My brain has been in processing mode lately, which is pretty much a hazy cloud of muck. I have been running full steam ahead for so long now, trying to finish the website design. But now, the marathon is over, the website is live, and the hazy cloud is starting to lift and some clarity is shining through.
Mostly, I have been learning about branding, not just design. I wanted to overhaul my brand. Not an easy task!
So... What did I learn first? I learned that step one of branding your business is deciding when it is the right time to really brand your business.
When should you brand your business
I hated this first lesson. I fought it tooth and nail. I wanted to jump out of the gate branded. Weeks after I got my dSLR, I wanted a custom logo, perfect business cards, and a killer website.
The problem was that I didn't know what my brand was yet. I was unable to make any real design and branding decisions because I didn't know what I wanted to portray to the public. I had all of these kind of, sort of ideas of what I wanted my business to be, but I could barely communicate them to myself. How on earth was I going to create a brand!?
So, if you can't brand your business right away, when should you brand your business?
Brand your business when, and only when, you have found your photography style.
Otherwise, you will waste a ton of time and money.
You will still need to have a website or a blog and business cards, but you can keep everything fairly simple and cost effective. Then, when you have figured out your style and what you want your business to say, you can put some good money and time into branding.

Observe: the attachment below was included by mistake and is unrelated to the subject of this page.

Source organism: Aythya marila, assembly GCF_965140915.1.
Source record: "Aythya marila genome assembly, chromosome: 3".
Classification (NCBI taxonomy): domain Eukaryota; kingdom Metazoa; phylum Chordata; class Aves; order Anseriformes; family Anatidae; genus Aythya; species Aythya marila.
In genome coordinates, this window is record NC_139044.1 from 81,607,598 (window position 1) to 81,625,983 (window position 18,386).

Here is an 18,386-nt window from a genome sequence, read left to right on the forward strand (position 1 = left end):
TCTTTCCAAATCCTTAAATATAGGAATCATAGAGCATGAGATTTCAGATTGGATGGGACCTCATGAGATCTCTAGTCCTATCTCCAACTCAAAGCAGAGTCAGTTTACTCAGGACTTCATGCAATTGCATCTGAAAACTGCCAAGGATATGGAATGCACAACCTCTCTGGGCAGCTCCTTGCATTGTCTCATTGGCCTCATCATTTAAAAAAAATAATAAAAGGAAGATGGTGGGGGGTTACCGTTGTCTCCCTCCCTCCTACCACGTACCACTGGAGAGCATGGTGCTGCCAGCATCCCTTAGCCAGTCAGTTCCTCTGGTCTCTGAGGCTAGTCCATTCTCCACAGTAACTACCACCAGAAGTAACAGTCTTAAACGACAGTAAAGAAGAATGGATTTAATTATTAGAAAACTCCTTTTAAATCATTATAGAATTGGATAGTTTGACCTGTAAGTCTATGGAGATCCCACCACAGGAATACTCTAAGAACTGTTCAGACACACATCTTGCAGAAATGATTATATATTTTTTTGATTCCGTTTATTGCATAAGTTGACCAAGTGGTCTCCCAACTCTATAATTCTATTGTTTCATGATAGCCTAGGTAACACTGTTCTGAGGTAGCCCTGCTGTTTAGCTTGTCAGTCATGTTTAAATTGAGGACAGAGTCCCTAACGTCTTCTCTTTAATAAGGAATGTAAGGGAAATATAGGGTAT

So... how do you find your style?
1. Master your camera.
Your style won't be able to emerge if you don't know what your camera can do. Know the limitation and capabilities of your camera. Get an understanding of aperture, shutter speed, iso, and light. Learn how they all work together and how your camera handles each one of them. Learn all of the technical stuff so your vision and style can grow.
2. Shoot and Edit Constantly
And I mean constantly! With both your camera and your editing software! You will have a crazy fast learning curve if you are using your camera and editing every day or almost every day. The more you play, the more you will start to see yourself falling into trends of what you prefer and what you dislike. You will also learn how to fix things you don't like and cultivate things you do.
3. Think about what you love
Spend some quiet time thinking about what you love in a photograph. What is it that you want to capture? What makes your heart sing when you look at a photo? Write down notes about what you like and don't like in other people's work, and then write some notes about your own work. Put some good mental energy into finding your style.
4. Look for trends in your work
Once you start producing a lot of photos and start building a portfolio, sit down and really look at your body of work. What stands out? How do you edit color? How do you use light? What types of poses do you love? What images do you consider your best? What does all that say about you as a business and as a person? Even if you haven't perfected using your camera and your editing process, you should start to see some trends, some path of where you are heading as an artist.
5. Trust the process
Not knowing my photography style made me feel so frustrated and lost. It also made me incredible impatient. I wanted to figure things out now! Not in six months or a year or five years. Knowing that it takes time can be a creatively lonely place to be in. But it will happen! You will find your own path to your style and your vision!
When I could look at my gallery of images and see a distinct style, a distinct style that I loved, I knew it was time to brand my business. Before then, I didn't know what to brand. I didn't have a clear message. Eventually, I saw my style start to emerge. The pieces started to fit together, and while my style is certainly not finished evolving, I finally felt good about moving forward with the branding process.
Don't be afraid to be patient with your business. Give yourself some time to discover the style and message that you want to show with your business.
P.S. What do you think photographers? Does this resonate? Or did I totally miss the mark? Where are you with your branding process? I would love to hear your thoughts in the comments.
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